- Series: Penguin Classics
- Paperback: 336 pages
- Publisher: Penguin Classics; 2nd ed. edition (November 26, 2002)
- Language: English
- ISBN-10: 0140448152
- ISBN-13: 978-0140448153
- Product Dimensions: 5.1 x 0.6 x 7.8 inches
- Shipping Weight: 8.8 ounces (View shipping rates and policies)
- Average Customer Review: 22 customer reviews
- Amazon Best Sellers Rank: #50,216 in Books (See Top 100 in Books)
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Early Greek Philosophy (Penguin Classics) 2nd ed. Edition
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About the Author
Jonathan Barnes is Professor of Ancient Philosophy at the University of Geneva. He has held visiting posts at the University of Chicago, at the Institute for Advanced Study in Princeton, at the University of Massachusetts in Amherst and at the University of Texas. He was also a fellow of Oriel College, Oxford. His publications include The Cambridge Companion to Aristotle and The PreSocreatic Philosophers.
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Top customer reviews
"First and most simply, the Presocratics invented the very idea of science and philosophy. They hit upon that special way of looking at the world which is the scientific and rational way. They saw the world as something ordered and intelligible, its history following an explicable course and its different parts arranged in a comprehensible system. The world was not a random collection of bits, its history was not an arbitrary jumble of events." ---------- This is central to their spirit of inquiry, an approach compatible with a modern physicist or chemist.
"Nor was the world a series of events determined by the will or the caprice of the gods. The Presocratics were not atheists: they allowed the god into their brave new world, and some of them attempted to produce an improved and rationalized theology in place of the anthropomorphic divinities of the Olympian pantheon. But their theology had little to do with religion, and they removed most of the traditional functions of the gods. Their thunder was no longer the growling of a minatory Zeus." ----------- Again, the Presocratics have kindred spirits in the science departments at modern universities.
Jonathan Barnes goes on to write how the Presocratics explained the world in ways that were systematic and economical, that is, these early philosophers wanted to "explain as much as possible in terms of as little as possible." Some of their key concepts were order (kosmos), nature (phusis), origins (arche) , and reason (logos). --------- These Greek words are supercharged with meaning. I used one English word for simplicity sake. How supercharged? The author does a fine job elaborating.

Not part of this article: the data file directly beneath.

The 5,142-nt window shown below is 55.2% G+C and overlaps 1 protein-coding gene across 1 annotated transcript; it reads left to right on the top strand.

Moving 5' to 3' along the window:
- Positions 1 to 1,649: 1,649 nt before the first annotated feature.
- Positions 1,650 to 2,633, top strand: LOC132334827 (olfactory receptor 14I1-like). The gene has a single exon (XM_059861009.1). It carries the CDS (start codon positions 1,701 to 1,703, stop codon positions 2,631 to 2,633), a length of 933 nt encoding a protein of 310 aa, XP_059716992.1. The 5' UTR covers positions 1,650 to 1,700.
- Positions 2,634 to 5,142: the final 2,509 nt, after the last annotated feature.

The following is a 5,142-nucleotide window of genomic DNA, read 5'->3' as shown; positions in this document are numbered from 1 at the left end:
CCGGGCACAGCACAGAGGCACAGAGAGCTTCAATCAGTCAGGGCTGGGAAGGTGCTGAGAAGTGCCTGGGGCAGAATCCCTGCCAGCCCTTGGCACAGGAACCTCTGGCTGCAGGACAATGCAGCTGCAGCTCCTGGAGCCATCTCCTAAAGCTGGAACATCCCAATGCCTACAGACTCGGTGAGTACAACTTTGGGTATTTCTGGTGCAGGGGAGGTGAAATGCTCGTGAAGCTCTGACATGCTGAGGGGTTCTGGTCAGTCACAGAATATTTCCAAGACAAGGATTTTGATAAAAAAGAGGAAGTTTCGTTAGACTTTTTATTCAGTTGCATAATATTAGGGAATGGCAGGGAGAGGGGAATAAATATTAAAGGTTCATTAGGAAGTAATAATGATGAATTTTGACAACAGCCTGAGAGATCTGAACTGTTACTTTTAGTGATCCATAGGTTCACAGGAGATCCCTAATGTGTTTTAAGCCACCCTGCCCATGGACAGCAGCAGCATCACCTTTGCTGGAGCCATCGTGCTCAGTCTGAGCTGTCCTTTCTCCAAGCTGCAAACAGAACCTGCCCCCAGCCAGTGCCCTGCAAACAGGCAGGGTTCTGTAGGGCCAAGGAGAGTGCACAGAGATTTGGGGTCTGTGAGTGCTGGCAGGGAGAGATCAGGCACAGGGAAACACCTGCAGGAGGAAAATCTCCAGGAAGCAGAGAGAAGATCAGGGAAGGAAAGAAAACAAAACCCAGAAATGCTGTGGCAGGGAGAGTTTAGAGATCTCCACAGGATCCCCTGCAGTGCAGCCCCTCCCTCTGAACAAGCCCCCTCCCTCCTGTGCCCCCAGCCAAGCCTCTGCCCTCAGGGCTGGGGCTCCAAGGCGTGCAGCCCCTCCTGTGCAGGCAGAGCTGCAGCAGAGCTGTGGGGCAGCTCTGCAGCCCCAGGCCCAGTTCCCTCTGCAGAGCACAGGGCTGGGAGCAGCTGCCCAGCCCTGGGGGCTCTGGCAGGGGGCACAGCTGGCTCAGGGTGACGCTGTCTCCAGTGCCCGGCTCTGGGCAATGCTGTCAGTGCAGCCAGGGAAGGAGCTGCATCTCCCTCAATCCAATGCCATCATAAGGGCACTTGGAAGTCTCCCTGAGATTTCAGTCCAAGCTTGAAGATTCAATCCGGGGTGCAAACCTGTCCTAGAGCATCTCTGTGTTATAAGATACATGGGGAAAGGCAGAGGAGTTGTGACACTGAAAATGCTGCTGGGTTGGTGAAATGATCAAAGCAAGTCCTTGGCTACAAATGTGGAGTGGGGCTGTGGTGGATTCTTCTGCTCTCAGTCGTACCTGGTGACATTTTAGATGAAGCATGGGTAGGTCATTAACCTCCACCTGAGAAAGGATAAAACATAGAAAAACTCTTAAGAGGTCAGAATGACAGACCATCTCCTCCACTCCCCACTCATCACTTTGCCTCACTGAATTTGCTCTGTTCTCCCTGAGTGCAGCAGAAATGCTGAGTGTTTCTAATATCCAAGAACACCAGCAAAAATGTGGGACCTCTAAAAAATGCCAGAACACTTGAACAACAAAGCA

The words of the Presocratics have come down to us as fragments. Here are several of my favorites:
"But if cows and horses or lions had hands and drew with their hands or made the things men make, then horses would draw the forms of gods like horses, cows like cows, and each would make their bodies similar in shape to their own."
"The uncomprehending, when they hear, are like the deaf. To them applies the saying: though present they are absent."
"To a wise man the whole earth is accessible; for the country of a great soul is the whole world."
"The desire for more destroys what is present - like Aesop's dog."
"One should tell the truth, not speak at length."
That said, this work, the exoteric counterpart, serves is primary purpose: appealing to the general pulic. It features an excellent collection of quotations from a variety of sources. Barnes is cautious about the validity of this sources, and admits their dubious character where necessary. His introduction gives an adequate overview of contemporary scholarship on and interpretations of presocratic thought, and its place in the history of philosophy.
The work lacks two things. First, because it is exoteric in its design, it lacks a vigorous interpretation of the texts given, beyond the short introduction. Second, its organization is often inadequate; arranged by subject in some places, and sources in other places. The reader is left to organize and interpret the information much by their own discretion. Whether this is ultimately an advantage or disadvantage, I will not here decide.